Posted inArts & Culture

Directions in Music

Since I haven’t yet heard Directions in Music–the quintet convened for this tour, and hasn’t recorded–it’s hard for me to imagine any way this show could go wrong. To celebrate what would’ve been the 75th birthdays of Miles Davis and John Coltrane (born four months apart in 1926), pianist Herbie Hancock–arguably their equal in terms […]

Posted inArts & Culture

Life and Debt

Stephanie Black’s eye-opening documentary focuses on how the International Monetary Fund has devastated Jamaica’s agriculture and industry, but it also powerfully illustrates what globalization has been doing to underdeveloped countries around the world. An ideal companion to No Logo, Naomi Klein’s bible of the antiglobalization movement, the film shows in depressing detail how Jamaica’s independence […]

Posted inMusic

Drive-By Truckers

Southern rock has a toehold again nowadays, and as a transplanted southerner, in theory I’m all for it. But I sometimes find myself giving the fish eye when the stars ‘n’ bars show up on a sticker for some garage band from Seattle: what exactly do you mean by that? As a symbol the Confederate […]

Posted inFilm

Good Vibrations

Waking Life **** Directed and written by Richard Linklater. The cinema is an antiuniverse where reality is born out of a sum of unrealities. –Jean Epstein I must have come across this statement by Epstein, a French theorist and filmmaker (1897-1953), in the late 60s or early 70s, but I no longer remember where. I’ve […]

Posted inArts & Culture

Henry Flamethrowa

Henry Flamethrowa, Victory Gardens Theater. John Belluso’s breezy 80-minute drama, about a comatose young woman who may or may not have the power to heal, is about a lot of things: Catholic mysticism, moral relativism, the Internet, dysfunctional families, investigative journalism, and the place of evil in the postmodern world. And that’s a problem. If […]

Posted inArts & Culture

Lovely Little Girls

Gregory Jacobsen, aka Gregory Gush Gush, the ringleader of local act Lovely Little Girls, has been freaking out the few and the proud for some time, showing up to dance on Chic-a-Go-Go wearing a grotesque handmade mask or verbally assaulting listeners of WZRD’s Frump! Strumpet! Strife! comedy and sound-collage show with outbursts about poo. Though […]

Posted inArts & Culture

Terry Evans

As a young man in Vicksburg, Mississippi, Terry Evans sang in a church choir, but his love for secular music like blues and R & B–he secretly listened to the likes of Elmore James and John Lee Hooker–would set the course for the rest of his career. He moved to Los Angeles in 1962, where […]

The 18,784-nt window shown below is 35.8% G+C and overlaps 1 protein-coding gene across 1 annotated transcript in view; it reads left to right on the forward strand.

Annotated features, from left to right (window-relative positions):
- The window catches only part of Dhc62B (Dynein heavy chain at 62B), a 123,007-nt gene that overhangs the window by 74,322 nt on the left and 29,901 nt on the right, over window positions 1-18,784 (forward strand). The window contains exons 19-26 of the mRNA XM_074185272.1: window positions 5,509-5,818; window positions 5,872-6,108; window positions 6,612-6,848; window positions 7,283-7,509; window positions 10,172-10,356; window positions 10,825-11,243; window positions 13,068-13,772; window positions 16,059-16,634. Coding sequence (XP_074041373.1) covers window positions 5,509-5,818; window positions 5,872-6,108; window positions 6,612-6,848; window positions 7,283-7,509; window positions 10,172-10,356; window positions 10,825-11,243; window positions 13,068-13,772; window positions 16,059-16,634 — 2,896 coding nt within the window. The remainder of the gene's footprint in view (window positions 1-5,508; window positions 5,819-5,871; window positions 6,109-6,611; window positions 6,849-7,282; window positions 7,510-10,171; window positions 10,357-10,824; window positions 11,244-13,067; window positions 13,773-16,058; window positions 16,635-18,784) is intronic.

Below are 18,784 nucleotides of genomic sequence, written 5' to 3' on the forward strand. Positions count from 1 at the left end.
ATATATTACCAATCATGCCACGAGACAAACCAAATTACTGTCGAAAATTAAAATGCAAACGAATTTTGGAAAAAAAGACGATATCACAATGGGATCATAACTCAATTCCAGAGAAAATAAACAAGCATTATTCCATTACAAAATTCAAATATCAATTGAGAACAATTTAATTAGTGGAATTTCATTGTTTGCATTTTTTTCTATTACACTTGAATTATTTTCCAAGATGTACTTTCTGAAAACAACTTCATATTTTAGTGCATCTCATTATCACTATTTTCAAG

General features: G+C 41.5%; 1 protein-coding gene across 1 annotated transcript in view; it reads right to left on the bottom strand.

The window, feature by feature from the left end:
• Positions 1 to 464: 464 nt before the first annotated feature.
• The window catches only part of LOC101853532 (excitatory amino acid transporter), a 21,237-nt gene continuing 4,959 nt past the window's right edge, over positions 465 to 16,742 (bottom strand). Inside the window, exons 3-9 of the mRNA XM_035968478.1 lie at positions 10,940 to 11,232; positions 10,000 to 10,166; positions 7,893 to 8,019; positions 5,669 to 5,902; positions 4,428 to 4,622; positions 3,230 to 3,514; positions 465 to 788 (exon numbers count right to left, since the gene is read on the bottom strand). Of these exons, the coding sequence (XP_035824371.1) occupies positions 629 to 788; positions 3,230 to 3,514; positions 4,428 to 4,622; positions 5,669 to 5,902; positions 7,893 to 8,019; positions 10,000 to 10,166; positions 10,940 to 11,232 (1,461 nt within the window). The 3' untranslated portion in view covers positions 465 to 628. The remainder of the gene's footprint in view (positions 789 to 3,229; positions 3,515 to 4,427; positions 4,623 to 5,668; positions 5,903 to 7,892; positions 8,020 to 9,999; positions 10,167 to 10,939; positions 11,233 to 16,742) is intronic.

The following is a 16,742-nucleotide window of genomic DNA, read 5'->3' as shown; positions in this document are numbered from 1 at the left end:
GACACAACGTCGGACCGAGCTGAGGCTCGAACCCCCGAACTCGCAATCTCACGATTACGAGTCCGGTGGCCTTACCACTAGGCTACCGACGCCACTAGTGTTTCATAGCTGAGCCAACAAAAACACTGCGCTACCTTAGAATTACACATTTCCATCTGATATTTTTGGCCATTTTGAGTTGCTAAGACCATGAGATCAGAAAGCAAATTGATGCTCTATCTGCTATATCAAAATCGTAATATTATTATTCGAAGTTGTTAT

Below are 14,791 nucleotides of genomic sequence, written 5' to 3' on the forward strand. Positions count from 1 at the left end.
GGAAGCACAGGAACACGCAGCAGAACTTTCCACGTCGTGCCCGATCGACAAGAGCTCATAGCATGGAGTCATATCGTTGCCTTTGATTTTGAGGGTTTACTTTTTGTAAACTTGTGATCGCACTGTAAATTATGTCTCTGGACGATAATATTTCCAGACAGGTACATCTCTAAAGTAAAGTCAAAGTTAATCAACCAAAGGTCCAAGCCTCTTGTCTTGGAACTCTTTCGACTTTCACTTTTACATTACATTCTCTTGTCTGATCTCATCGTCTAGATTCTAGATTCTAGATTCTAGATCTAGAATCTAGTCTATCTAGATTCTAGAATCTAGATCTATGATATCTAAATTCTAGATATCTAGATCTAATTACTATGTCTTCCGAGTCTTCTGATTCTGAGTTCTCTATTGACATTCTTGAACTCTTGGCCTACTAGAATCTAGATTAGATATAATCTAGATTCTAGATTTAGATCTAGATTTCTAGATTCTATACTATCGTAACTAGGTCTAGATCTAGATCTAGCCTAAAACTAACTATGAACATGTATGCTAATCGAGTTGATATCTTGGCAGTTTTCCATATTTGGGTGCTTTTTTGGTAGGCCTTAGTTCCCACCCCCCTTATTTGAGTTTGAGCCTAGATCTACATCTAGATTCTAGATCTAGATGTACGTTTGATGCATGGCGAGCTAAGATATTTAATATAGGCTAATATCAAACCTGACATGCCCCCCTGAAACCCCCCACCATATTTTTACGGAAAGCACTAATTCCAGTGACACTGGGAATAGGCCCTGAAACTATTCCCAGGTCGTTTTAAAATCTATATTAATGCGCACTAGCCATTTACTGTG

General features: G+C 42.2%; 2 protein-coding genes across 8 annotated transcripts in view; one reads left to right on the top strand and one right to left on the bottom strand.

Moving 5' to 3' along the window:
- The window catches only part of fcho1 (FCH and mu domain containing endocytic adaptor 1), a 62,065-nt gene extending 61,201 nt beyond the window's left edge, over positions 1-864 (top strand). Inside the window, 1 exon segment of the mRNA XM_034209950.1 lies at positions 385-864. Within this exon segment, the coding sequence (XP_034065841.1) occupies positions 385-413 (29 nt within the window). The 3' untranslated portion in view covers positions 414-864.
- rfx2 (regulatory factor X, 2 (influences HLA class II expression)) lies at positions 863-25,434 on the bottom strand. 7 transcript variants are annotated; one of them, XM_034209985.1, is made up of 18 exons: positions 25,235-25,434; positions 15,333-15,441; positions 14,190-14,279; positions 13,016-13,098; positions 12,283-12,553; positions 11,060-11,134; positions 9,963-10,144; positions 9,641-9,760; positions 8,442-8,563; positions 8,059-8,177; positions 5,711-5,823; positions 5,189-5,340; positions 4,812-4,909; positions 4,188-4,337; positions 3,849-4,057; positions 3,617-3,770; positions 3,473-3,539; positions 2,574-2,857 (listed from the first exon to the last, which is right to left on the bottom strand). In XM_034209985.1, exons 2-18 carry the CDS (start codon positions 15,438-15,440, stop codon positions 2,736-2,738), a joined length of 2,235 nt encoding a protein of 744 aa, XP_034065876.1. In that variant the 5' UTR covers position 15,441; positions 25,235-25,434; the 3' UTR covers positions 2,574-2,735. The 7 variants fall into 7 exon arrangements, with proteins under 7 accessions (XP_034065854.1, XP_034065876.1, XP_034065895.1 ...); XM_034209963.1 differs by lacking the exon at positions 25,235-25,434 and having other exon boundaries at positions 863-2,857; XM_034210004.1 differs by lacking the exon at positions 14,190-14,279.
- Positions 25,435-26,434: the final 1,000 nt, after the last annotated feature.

Posted inArts & Culture

Gauguin–The Musical

Gauguin–The Musical, at the Chopin Theatre. Grant Robbin has written pleasant melodies for this world-premiere musical, but his lyrics are relentlessly pedestrian. Moreover he lacks the dramatic skill to depict Gauguin both honestly and sympathetically. Instead of showing the conflict between family and art, Robbin simply announces it at the beginning and spends the rest […]

Posted inArts & Culture

Mandy Patinkin

When Mandy Patinkin unveiled his new one-man show on Broadway September 10, he closed the evening with what a New York Times critic called a “heavy-handed” medley of Rodgers and Hammerstein’s blistering “You’ve Got to Be Carefully Taught” (“You’ve got to be taught before it’s too late…to hate all the people your relatives hate”) and […]

Posted inArts & Culture

My Fair Lady

My Fair Lady, Drury Lane Oakbrook. “Those dear boys have lost their talent,” declared Mary Martin after hearing the score of Alan Jay Lerner and Frederick Loewe’s My Fair Lady. But the show went on to become the greatest Broadway hit of the 1950s. And audiences still delight in Loewe’s lush, playful melodies, Lerner’s witty […]

Posted inArts & Culture

The Martyr

The Martyr, Great Beast Theater, at Frankie J’s. After an appearance at the Rhinoceros Theater Festival, Jennifer Biddle LaFleur restages her solo work about a woman hell-bent on achieving spiritual glory. Her quest, inspired by a carpet stain resembling the Blessed Virgin, begins as a regimen of self-sacrifice (eating Grape-Nuts and rubbing her body with […]

Posted inMusic

Gimme Shelter

It would be nice to always be able to present the album or concert review as a completely self-contained unit, a nice symmetrical form independent of what went on outside its frame of reference. For instance: I’m in love with the Japanese psych band Acid Mothers Temple, especially after seeing them play in Chicago twice […]

Posted inArts & Culture

Rumpelstiltskin

Rumpelstiltskin, Emerald City Theatre Company, at the Apollo Theater. The latest Emerald City children’s musical theater offering is clever and fun but lacks the company’s usual polish and vivacity. Alyn Cardarelli’s book adapts the familiar tale of a mischievous troll who will claim the firstborn son of the princess if she can’t guess his name. […]